Message: Posted by: stageonstreet (Aug 15, 2007 12:08AM)
I use larger doves. The white Java doves, as I understand, are just a little smaller than my ring necked doves. They are lighter and more beautiful as well. Still, I like my doves because they were very easy to train and they do the job well. Further, there is food coloring...
Message: Posted by: Dave Scribner (Aug 15, 2007 05:51AM)
I always chuckle a little when I read posts about the variety of dove being used. Yes, there is a difference in size between a ring neck and a java dove but when they are produced, the audience has no idea what breed you are using or that they even come in sizes. They also are not aware of the brightness of the bird. They see a white dove fluttering and that's what impresses them.

All of my birds are ring necks and they are different sizes. I have never heard anyone say "hey, that bird is smaller than the other one". It just doesn't register with them.

It's one of those magician things. It seems obvious to us but we are not performing for ourselves. What the audience sees and what we as dove workers see, are two entirely different things.
Message: Posted by: stageonstreet (Aug 15, 2007 06:43PM)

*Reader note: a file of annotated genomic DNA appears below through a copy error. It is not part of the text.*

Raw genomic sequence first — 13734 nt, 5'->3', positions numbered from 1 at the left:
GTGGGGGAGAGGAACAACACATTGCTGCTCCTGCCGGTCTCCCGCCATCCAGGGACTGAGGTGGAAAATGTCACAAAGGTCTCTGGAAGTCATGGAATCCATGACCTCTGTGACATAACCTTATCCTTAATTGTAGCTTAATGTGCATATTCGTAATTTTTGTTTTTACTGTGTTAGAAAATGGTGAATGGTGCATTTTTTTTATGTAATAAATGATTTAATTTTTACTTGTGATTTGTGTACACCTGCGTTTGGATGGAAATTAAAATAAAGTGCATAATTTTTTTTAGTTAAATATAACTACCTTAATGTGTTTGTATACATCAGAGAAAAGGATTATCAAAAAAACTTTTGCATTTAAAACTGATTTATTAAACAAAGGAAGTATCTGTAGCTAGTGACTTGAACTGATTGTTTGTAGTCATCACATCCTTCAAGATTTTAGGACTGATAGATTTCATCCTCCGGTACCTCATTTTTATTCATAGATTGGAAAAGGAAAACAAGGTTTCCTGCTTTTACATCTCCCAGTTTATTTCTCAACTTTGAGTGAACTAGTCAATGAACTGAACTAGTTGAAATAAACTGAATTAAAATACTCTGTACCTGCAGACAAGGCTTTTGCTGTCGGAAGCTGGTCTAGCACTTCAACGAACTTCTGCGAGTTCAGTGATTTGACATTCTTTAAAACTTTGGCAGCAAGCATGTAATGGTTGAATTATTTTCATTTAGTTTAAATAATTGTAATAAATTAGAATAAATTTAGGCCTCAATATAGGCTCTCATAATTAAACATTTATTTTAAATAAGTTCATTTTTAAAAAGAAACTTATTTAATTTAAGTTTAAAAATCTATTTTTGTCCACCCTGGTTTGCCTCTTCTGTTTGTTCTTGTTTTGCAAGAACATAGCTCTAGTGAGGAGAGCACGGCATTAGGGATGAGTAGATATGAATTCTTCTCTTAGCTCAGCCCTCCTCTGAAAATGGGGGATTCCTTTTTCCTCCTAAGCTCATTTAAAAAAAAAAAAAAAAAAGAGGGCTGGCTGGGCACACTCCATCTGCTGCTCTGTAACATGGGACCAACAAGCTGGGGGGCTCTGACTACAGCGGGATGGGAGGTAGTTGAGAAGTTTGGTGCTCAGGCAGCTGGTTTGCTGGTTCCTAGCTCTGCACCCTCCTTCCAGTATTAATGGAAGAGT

when you use your doves are they body loads or with other props, or both?
Message: Posted by: Bob Sanders (Aug 15, 2007 07:12PM)
On 2007-08-15 19:43, stageonstreet wrote:

when you use your doves are they body loads or with other props, or both?

I'm not Dave, but do I have a little experience with dove magic and body loads. Doves do get mixed with other loads (production items). My favorite mixed loads are doves with silks, ropes, bottled beverages, flags or newspapers. Routinely, I first produce the Line of Silks and then doves from that. (They are loaded together but produced separately.)

Bob Sanders
Magic By Sander
Message: Posted by: Dave Scribner (Aug 15, 2007 08:31PM)
Stageon.. In my current act, I use body loads exclusively but I in the past used both body loads and props. If you're looking to pack small/play big, then body loads are the way to go.